Holy Trinity Church (Old Swedes)

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Holy Trinity (Old Swedes) Church
Old Swedes front corner 1.JPG
Holy Trinity Church (Old Swedes)
Holy Trinity Church (Old Swedes) is located in Delaware
Holy Trinity Church (Old Swedes)
Location E. 7th St. and Church St., Wilmington, Delaware
Coordinates 39°44′18.14″N 75°32′26.48″W / 39.7383722°N 75.5406889°W / 39.7383722; -75.5406889Coordinates: 39°44′18.14″N 75°32′26.48″W / 39.7383722°N 75.5406889°W / 39.7383722; -75.5406889
Built 1698
Architect Multiple
Architectural style No Style Listed
Governing body Private
NRHP Reference # 66000261
Significant dates
Added to NRHP October 15, 1966[1]
Designated NHL November 5, 1961[2]

Holy Trinity Church, also known as Old Swedes is a church in Wilmington, Delaware, that is a National Historic Landmark. It was dedicated on July 4, 1699.[3]

History[edit]

Interior of Old Swedes Church. From the Historic American Buildings Survey, Edward M. Rosenfeld, Photographer, April 20, 1934

The church was built in 1698–99 in the Swedish colony of New Sweden from local blue granite and Swedish bricks that had been used as ship's ballast. The church was situated on the site of the Fort Christina's burial ground, which dates to 1638. It is claimed that it is "the nation's oldest church building still used for worship as originally built". There are reportedly over 15,000 burials in the churchyard. Lutheran Church services were held in the Swedish language well into the 18th century.[4]

In 1697 the Church of Sweden renewed its commitment to Swedish settlers in the Delaware Valley and sent three missionaries, Jonas Auren, Eric Bjork, and Andreas Rudman, to the area.[5] A total of three churches with similar architecture were built or established by Swedish communities in the area about the same time. All are generally known as "Old Swedes", and later joined the Episcopal Church. Holy Trinity in Wilmington was built in 1699. Gloria Dei (Old Swedes') Church in Philadelphia, about 30 miles away, was founded in 1677 and the building was completed in 1700. Trinity Church in Swedesboro, New Jersey, about 20 miles away by modern roads, was founded in 1703, with its current building completed in 1784.

Five other Swedish churches were founded about this time: St. Mary Anne's Episcopal Church in the town of North East, Maryland, Old St. Gabriel's Episcopal Church in Douglassville, Pennsylvania, St. George's Episcopal in Pennsville, New Jersey, St. James Kingsessing in Philadelphia, and Christ Church (Old Swedes) in Upper Merion Township, Pennsylvania.[5]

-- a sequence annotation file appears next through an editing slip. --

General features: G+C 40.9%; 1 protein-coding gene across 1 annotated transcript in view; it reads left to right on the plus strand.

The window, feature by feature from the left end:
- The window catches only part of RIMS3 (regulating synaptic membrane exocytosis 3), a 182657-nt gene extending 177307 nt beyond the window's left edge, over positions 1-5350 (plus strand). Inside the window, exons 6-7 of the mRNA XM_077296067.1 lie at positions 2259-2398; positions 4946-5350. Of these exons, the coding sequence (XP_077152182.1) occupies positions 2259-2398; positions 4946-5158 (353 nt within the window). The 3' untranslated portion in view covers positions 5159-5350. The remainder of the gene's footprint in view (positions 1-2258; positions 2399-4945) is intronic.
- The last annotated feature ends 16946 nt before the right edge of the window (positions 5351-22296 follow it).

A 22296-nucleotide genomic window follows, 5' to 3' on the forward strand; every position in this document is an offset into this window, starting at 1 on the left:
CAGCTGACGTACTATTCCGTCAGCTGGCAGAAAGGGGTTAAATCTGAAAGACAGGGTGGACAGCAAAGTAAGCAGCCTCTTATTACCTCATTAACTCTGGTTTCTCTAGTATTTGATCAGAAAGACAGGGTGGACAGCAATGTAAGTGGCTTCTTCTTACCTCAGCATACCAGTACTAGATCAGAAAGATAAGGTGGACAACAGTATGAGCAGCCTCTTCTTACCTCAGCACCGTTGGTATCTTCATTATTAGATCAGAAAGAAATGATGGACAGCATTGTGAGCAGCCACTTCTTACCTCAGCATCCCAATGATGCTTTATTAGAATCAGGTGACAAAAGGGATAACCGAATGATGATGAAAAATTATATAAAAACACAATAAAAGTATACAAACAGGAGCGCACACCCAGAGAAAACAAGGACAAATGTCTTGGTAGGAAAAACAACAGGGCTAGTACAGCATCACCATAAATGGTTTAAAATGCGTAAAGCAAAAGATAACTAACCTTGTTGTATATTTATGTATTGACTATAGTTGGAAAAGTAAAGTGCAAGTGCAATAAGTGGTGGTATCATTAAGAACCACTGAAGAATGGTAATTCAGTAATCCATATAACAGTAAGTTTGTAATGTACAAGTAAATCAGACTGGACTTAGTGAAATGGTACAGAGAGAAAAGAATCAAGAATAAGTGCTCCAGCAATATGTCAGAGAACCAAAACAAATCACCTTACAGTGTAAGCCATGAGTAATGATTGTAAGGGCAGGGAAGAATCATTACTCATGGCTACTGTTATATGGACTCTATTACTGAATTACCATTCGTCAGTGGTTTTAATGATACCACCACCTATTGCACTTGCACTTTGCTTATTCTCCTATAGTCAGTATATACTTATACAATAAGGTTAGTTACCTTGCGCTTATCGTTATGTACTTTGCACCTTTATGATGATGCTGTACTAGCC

Holy Trinity in Wilmington has housed an Episcopal parish since 1791 and is now part of the Episcopal Diocese of Delaware. An earlier church in New Sweden was built in Swanwyck, near New Castle about 1662 which was replaced by a combined church and fort at Crane Hook in 1667.[6]

In 1958 the historic Hendrickson House was moved to the grounds of the church. The church building was declared a National Historic Landmark in 1961.[2] [7] Trinity Parish operates two church buildings in Wilmington, both listed on the NRHP: the main building on North Adams,[8] and Old Swedes at East 7th and Church Streets.

Burials in churchyard[edit]

Notable burials include:

  • Alexis Irenee du Pont Bayard (1918–1985), Lieutenant Governor of Delaware
  • Elizabeth Bradford du Pont Bayard (1880–1975)
  • James A. Bayard (1799–1880), U.S. Senator
  • Richard Bayard (1796–1868), first Mayor of Wilmington, U.S. Senator
  • Thomas F. Bayard, Sr. (1828–1898), Secretary of State under President Cleveland
  • Thomas F. Bayard, Jr. (1868–1942), U.S. Senator
  • Dr. Joseph Capelle, a Revolutionary War veteran
  • Catharina and Britta Cock (d. 1726)
  • Frank Martine Heal
  • Major Peter Jaquett, a Revolutionary War veteran
  • The Right Reverend Alfred Lee, first Bishop of the Episcopal Diocese of Delaware
  • Ignatius Grubb (1841–1927), Justice of Delaware state supreme court.
  • Captain Hugh Montgomery, Captain of the brig Nancy, raised the first American flag in a foreign port
  • Elizabeth Montgomery, daughter of Capt. Hugh Montgomery
  • Charles Springer, first Warden
  • William Vandever (d. 1718), grave marked with the oldest legible stone
  • Mary Vining, Belle of the American Revolutionary period
  • Samuel White (1770–1809), U.S. Senator
  • James Harrison Wilson (1837–1925) Union general in the Civil War

See also[edit]

Iron letters on the east wall of the church dating from 1698, spelling in Latin "LUX-L.I. TENEBR ORIENS- EX ALTO" which translates to "Light from on high shines in the darkness"
"Swede's Church" by John Sartain (1845)

References[edit]

External links[edit]